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Communion Meditations (2020)


New Year

Originally scheduled for December 27

Despite all the restrictions on social gatherings which are now in force, I am planning to attend somebody’s New Year’s Eve party. It’s not so much that I want to welcome in 2021; it’s that I want to make sure 2020 leaves.

It’s a common characteristic of human beings: hope. We imagine the future coming in and somehow we decide it is going to be better than what we have now. Often enough, we are right. The plain fact is that humanity cannot live without hope. We live in a sinful world, and our natural reaction is that it’s got to get better. This isn’t always true, but it almost always is what we want.

Did you know that hope is a theological virtue? You will recall the 13th chapter of First Corinthians ending with the three things that abide: faith, hope and love. CS Lewis put it this way.

"Hope is one of the theological virtues.  This means that a continual looking forward to the eternal world is not (as some people think) a form of escapism or wishful thinking but one of the things a Christian is meant to do.  It does not mean that we are to leave the present world as it is.  If you read history you will find that the Christians who did the most for the present world were just those who thought most of the next.  The Apostles themselves, who set on foot the conversion of the Roman Empire, the great men who built up the Middle Ages, the English Evangelicals who abolished the Slave Trade, all left their mark on Earth, precisely because their minds were occupied with Heaven.  It is since Christians have largely ceased to think of the other world that they have become so ineffective in this."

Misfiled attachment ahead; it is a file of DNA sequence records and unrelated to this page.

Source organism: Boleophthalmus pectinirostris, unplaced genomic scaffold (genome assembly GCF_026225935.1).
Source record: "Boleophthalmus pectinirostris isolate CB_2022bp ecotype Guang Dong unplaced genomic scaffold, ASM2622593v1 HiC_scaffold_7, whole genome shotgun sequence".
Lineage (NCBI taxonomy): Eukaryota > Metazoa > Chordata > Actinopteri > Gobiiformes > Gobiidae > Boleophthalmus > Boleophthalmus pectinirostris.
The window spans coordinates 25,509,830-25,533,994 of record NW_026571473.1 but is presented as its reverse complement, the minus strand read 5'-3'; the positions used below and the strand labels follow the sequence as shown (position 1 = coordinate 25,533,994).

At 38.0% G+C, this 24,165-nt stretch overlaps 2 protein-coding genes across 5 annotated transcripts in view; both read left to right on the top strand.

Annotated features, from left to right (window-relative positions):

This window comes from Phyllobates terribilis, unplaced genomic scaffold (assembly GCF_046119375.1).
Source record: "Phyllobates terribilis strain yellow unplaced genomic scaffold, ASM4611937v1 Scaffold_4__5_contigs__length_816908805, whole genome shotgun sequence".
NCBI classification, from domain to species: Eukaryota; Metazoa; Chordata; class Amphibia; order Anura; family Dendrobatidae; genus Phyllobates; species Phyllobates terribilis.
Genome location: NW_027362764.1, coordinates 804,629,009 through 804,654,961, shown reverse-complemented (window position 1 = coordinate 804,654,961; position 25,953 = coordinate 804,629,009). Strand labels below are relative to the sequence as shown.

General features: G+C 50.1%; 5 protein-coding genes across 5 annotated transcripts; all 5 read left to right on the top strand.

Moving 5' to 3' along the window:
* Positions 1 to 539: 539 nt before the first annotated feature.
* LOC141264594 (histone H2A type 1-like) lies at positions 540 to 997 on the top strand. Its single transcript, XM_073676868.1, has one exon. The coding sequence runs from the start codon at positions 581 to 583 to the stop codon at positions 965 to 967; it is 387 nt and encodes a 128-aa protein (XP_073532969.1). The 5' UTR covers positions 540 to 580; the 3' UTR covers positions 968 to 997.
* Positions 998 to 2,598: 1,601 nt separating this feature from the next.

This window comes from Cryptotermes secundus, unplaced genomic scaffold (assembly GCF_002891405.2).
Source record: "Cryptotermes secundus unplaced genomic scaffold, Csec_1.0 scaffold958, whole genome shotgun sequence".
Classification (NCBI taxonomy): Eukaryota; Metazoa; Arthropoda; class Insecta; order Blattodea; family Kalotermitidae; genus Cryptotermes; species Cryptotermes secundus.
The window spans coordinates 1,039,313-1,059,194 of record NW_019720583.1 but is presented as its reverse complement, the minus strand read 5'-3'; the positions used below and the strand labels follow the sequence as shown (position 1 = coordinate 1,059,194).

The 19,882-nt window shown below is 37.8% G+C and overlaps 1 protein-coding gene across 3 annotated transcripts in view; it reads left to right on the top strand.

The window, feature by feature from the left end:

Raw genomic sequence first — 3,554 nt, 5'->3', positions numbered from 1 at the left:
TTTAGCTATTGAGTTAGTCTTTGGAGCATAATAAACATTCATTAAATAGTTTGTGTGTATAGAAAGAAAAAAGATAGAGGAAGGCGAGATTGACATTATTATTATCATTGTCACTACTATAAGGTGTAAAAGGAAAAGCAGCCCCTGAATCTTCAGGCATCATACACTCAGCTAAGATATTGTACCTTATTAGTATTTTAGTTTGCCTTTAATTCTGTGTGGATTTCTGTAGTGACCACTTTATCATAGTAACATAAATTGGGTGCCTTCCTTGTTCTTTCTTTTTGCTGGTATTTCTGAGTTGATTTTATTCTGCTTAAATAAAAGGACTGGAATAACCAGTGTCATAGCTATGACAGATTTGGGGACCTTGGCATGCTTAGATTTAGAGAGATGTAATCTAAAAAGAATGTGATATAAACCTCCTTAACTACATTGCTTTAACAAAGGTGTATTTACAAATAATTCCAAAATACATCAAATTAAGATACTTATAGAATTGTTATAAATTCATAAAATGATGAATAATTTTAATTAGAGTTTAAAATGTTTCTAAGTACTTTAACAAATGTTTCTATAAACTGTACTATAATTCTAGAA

So it is that the Christian is to keep his mind on the world to come. How do we strengthen hope?

·         We strengthen it in prayer. When you go to pray, you bring in a number of assumptions. Be sure that they include the things that the Lord has promised with regard to eternity.

·         We strengthen it in fellowship. It’s hard to be full of hope when you’re the guy who’s stranded on a desert island. But God has given us the church to strengthen us in these matters.

·         Believe it or not, one of the best methods of brightening your outlook on the hope of the church is in song. Many of the old hymns remind us of our great hope.

If you will keep your mind on what God has promised, strengthening your hope in the future is much easier. And what is it that God has promised?

·         He has promised us the return of Christ — that we shall see our Lord and Savior in the flesh, face-to-face. The faith will become sight.

·         He has promised us the resurrection of the dead; victory over the grave.

·         He has promised us the Great Judgment, when the wrongs of this world will be righted and those who have worked hard for the kingdom rewarded.

·         He has promised us the reign of Christ — forever. Remember the words from the Hallelujah Chorus: “King of Kings, forever and ever.”

Communion looks forward to these things. As you partake this morning, you proclaim the hope of Christians everywhere. You should also remember the price paid. As one old hymn put it,

“my hope is built on nothing less than Jesus’ blood and righteousness.”

Our hope was secured by the body and blood of Christ on the Cross.  It was his payment; it is our promise.


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